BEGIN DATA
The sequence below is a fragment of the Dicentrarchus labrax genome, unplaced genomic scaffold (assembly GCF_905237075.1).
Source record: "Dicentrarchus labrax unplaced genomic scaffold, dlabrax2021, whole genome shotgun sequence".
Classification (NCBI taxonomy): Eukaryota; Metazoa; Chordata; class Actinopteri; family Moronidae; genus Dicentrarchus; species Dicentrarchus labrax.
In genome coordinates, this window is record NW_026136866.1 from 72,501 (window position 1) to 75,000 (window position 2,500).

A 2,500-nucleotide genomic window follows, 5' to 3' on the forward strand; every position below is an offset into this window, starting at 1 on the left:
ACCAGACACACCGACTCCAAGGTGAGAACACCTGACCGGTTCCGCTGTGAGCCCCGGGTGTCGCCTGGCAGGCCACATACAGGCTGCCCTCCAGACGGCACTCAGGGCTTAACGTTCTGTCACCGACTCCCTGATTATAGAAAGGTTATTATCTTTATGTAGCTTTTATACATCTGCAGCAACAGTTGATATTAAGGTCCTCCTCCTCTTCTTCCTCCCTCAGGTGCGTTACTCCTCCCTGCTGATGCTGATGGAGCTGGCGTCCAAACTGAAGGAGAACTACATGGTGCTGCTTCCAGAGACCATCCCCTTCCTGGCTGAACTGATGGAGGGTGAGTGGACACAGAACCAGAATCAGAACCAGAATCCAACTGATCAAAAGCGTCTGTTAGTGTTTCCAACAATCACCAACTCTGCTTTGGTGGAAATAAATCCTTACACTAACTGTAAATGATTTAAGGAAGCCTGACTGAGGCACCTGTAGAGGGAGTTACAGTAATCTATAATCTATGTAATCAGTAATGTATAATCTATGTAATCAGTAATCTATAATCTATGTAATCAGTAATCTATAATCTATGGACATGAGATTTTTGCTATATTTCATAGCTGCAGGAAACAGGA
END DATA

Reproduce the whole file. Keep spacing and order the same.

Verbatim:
The sequence below is a fragment of the Dicentrarchus labrax genome, unplaced genomic scaffold (assembly GCF_905237075.1).
Source record: "Dicentrarchus labrax unplaced genomic scaffold, dlabrax2021, whole genome shotgun sequence".
Classification (NCBI taxonomy): Eukaryota; Metazoa; Chordata; class Actinopteri; family Moronidae; genus Dicentrarchus; species Dicentrarchus labrax.
In genome coordinates, this window is record NW_026136866.1 from 72,501 (window position 1) to 75,000 (window position 2,500).

A 2,500-nucleotide genomic window follows, 5' to 3' on the forward strand; every position below is an offset into this window, starting at 1 on the left:
ACCAGACACACCGACTCCAAGGTGAGAACACCTGACCGGTTCCGCTGTGAGCCCCGGGTGTCGCCTGGCAGGCCACATACAGGCTGCCCTCCAGACGGCACTCAGGGCTTAACGTTCTGTCACCGACTCCCTGATTATAGAAAGGTTATTATCTTTATGTAGCTTTTATACATCTGCAGCAACAGTTGATATTAAGGTCCTCCTCCTCTTCTTCCTCCCTCAGGTGCGTTACTCCTCCCTGCTGATGCTGATGGAGCTGGCGTCCAAACTGAAGGAGAACTACATGGTGCTGCTTCCAGAGACCATCCCCTTCCTGGCTGAACTGATGGAGGGTGAGTGGACACAGAACCAGAATCAGAACCAGAATCCAACTGATCAAAAGCGTCTGTTAGTGTTTCCAACAATCACCAACTCTGCTTTGGTGGAAATAAATCCTTACACTAACTGTAAATGATTTAAGGAAGCCTGACTGAGGCACCTGTAGAGGGAGTTACAGTAATCTATAATCTATGTAATCAGTAATGTATAATCTATGTAATCAGTAATCTATAATCTATGTAATCAGTAATCTATAATCTATGGACATGAGATTTTTGCTATATTTCATAGCTGCAGGAAACAGGA